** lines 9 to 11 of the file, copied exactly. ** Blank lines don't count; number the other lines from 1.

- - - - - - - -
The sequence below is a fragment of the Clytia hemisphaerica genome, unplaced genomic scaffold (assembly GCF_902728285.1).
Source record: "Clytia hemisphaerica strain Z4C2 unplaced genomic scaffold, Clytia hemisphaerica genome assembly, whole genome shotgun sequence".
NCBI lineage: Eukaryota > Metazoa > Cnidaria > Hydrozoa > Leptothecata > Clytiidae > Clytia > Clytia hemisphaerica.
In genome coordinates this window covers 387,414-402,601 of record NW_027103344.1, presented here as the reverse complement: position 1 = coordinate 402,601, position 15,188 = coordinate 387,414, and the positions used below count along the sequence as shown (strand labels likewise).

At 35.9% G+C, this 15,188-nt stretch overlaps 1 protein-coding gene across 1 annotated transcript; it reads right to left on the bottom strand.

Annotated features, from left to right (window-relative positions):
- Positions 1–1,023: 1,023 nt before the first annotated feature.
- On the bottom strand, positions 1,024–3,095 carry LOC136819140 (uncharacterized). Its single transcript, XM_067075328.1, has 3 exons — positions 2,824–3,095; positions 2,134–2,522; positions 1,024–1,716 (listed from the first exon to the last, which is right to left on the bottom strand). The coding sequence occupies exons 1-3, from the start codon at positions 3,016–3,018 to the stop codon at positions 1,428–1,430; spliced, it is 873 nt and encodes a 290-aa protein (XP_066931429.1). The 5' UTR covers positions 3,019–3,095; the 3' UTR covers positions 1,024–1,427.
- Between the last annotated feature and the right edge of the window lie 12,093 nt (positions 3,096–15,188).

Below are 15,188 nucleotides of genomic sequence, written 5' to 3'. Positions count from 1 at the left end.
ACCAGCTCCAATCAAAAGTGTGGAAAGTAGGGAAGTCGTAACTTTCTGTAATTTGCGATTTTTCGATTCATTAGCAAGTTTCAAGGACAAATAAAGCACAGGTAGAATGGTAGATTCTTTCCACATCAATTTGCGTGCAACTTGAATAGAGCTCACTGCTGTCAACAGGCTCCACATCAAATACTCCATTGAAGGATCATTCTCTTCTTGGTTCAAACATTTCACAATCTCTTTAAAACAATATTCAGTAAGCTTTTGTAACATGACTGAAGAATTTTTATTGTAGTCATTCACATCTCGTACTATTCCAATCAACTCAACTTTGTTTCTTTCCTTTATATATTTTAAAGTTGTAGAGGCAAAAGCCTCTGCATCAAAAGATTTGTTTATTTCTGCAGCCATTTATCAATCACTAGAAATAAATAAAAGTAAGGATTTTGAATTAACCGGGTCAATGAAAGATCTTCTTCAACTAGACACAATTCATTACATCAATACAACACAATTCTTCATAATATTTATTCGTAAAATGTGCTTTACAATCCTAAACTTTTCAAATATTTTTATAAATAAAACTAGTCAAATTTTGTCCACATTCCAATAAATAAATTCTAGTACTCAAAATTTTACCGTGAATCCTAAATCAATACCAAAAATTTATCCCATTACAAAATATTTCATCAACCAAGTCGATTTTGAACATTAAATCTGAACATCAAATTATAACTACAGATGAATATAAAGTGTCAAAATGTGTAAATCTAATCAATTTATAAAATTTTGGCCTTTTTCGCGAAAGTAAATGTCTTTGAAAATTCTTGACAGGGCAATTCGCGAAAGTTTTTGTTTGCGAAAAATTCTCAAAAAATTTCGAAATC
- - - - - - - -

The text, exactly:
- Between the last annotated feature and the right edge of the window lie 12,093 nt (positions 3,096–15,188).

Below are 15,188 nucleotides of genomic sequence, written 5' to 3'. Positions count from 1 at the left end.
ACCAGCTCCAATCAAAAGTGTGGAAAGTAGGGAAGTCGTAACTTTCTGTAATTTGCGATTTTTCGATTCATTAGCAAGTTTCAAGGACAAATAAAGCACAGGTAGAATGGTAGATTCTTTCCACATCAATTTGCGTGCAACTTGAATAGAGCTCACTGCTGTCAACAGGCTCCACATCAAATACTCCATTGAAGGATCATTCTCTTCTTGGTTCAAACATTTCACAATCTCTTTAAAACAATATTCAGTAAGCTTTTGTAACATGACTGAAGAATTTTTATTGTAGTCATTCACATCTCGTACTATTCCAATCAACTCAACTTTGTTTCTTTCCTTTATATATTTTAAAGTTGTAGAGGCAAAAGCCTCTGCATCAAAAGATTTGTTTATTTCTGCAGCCATTTATCAATCACTAGAAATAAATAAAAGTAAGGATTTTGAATTAACCGGGTCAATGAAAGATCTTCTTCAACTAGACACAATTCATTACATCAATACAACACAATTCTTCATAATATTTATTCGTAAAATGTGCTTTACAATCCTAAACTTTTCAAATATTTTTATAAATAAAACTAGTCAAATTTTGTCCACATTCCAATAAATAAATTCTAGTACTCAAAATTTTACCGTGAATCCTAAATCAATACCAAAAATTTATCCCATTACAAAATATTTCATCAACCAAGTCGATTTTGAACATTAAATCTGAACATCAAATTATAACTACAGATGAATATAAAGTGTCAAAATGTGTAAATCTAATCAATTTATAAAATTTTGGCCTTTTTCGCGAAAGTAAATGTCTTTGAAAATTCTTGACAGGGCAATTCGCGAAAGTTTTTGTTTGCGAAAAATTCTCAAAAAATTTCGAAATC